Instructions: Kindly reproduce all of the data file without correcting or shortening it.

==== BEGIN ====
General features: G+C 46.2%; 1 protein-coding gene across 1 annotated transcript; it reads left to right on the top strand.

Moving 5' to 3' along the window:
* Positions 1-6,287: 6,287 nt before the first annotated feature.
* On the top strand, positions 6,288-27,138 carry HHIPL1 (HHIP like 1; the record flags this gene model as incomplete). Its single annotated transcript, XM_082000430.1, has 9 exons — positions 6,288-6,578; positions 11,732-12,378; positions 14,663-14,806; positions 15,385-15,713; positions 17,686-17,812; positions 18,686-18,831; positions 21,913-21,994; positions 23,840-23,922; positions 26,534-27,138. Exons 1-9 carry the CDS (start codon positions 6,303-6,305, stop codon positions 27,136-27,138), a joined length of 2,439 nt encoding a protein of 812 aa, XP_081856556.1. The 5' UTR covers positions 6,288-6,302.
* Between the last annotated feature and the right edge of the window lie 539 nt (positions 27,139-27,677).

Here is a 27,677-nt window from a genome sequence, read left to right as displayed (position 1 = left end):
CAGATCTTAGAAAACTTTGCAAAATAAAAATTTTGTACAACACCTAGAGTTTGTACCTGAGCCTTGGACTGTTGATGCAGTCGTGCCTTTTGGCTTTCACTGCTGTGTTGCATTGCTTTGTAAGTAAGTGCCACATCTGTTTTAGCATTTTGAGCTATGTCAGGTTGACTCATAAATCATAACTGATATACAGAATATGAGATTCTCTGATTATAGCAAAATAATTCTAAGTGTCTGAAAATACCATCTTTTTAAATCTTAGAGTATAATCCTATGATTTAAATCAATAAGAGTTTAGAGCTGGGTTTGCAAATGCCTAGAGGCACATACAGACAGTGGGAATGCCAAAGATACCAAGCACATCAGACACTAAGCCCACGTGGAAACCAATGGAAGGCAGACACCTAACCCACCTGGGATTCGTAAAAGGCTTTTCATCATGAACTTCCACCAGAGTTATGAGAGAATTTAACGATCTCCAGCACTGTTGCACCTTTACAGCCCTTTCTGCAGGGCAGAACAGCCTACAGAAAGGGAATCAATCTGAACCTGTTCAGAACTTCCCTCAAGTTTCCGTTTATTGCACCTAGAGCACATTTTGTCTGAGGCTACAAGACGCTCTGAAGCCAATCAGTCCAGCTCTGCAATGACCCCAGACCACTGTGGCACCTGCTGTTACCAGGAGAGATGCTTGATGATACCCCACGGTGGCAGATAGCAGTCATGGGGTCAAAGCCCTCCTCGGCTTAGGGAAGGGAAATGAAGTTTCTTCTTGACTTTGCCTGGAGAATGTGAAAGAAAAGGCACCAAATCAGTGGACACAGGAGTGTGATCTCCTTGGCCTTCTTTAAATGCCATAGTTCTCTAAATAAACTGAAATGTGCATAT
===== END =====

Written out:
General features: G+C 46.2%; 1 protein-coding gene across 1 annotated transcript; it reads left to right on the top strand.

Moving 5' to 3' along the window:
* Positions 1-6,287: 6,287 nt before the first annotated feature.
* On the top strand, positions 6,288-27,138 carry HHIPL1 (HHIP like 1; the record flags this gene model as incomplete). Its single annotated transcript, XM_082000430.1, has 9 exons — positions 6,288-6,578; positions 11,732-12,378; positions 14,663-14,806; positions 15,385-15,713; positions 17,686-17,812; positions 18,686-18,831; positions 21,913-21,994; positions 23,840-23,922; positions 26,534-27,138. Exons 1-9 carry the CDS (start codon positions 6,303-6,305, stop codon positions 27,136-27,138), a joined length of 2,439 nt encoding a protein of 812 aa, XP_081856556.1. The 5' UTR covers positions 6,288-6,302.
* Between the last annotated feature and the right edge of the window lie 539 nt (positions 27,139-27,677).

Here is a 27,677-nt window from a genome sequence, read left to right as displayed (position 1 = left end):
CAGATCTTAGAAAACTTTGCAAAATAAAAATTTTGTACAACACCTAGAGTTTGTACCTGAGCCTTGGACTGTTGATGCAGTCGTGCCTTTTGGCTTTCACTGCTGTGTTGCATTGCTTTGTAAGTAAGTGCCACATCTGTTTTAGCATTTTGAGCTATGTCAGGTTGACTCATAAATCATAACTGATATACAGAATATGAGATTCTCTGATTATAGCAAAATAATTCTAAGTGTCTGAAAATACCATCTTTTTAAATCTTAGAGTATAATCCTATGATTTAAATCAATAAGAGTTTAGAGCTGGGTTTGCAAATGCCTAGAGGCACATACAGACAGTGGGAATGCCAAAGATACCAAGCACATCAGACACTAAGCCCACGTGGAAACCAATGGAAGGCAGACACCTAACCCACCTGGGATTCGTAAAAGGCTTTTCATCATGAACTTCCACCAGAGTTATGAGAGAATTTAACGATCTCCAGCACTGTTGCACCTTTACAGCCCTTTCTGCAGGGCAGAACAGCCTACAGAAAGGGAATCAATCTGAACCTGTTCAGAACTTCCCTCAAGTTTCCGTTTATTGCACCTAGAGCACATTTTGTCTGAGGCTACAAGACGCTCTGAAGCCAATCAGTCCAGCTCTGCAATGACCCCAGACCACTGTGGCACCTGCTGTTACCAGGAGAGATGCTTGATGATACCCCACGGTGGCAGATAGCAGTCATGGGGTCAAAGCCCTCCTCGGCTTAGGGAAGGGAAATGAAGTTTCTTCTTGACTTTGCCTGGAGAATGTGAAAGAAAAGGCACCAAATCAGTGGACACAGGAGTGTGATCTCCTTGGCCTTCTTTAAATGCCATAGTTCTCTAAATAAACTGAAATGTGCATAT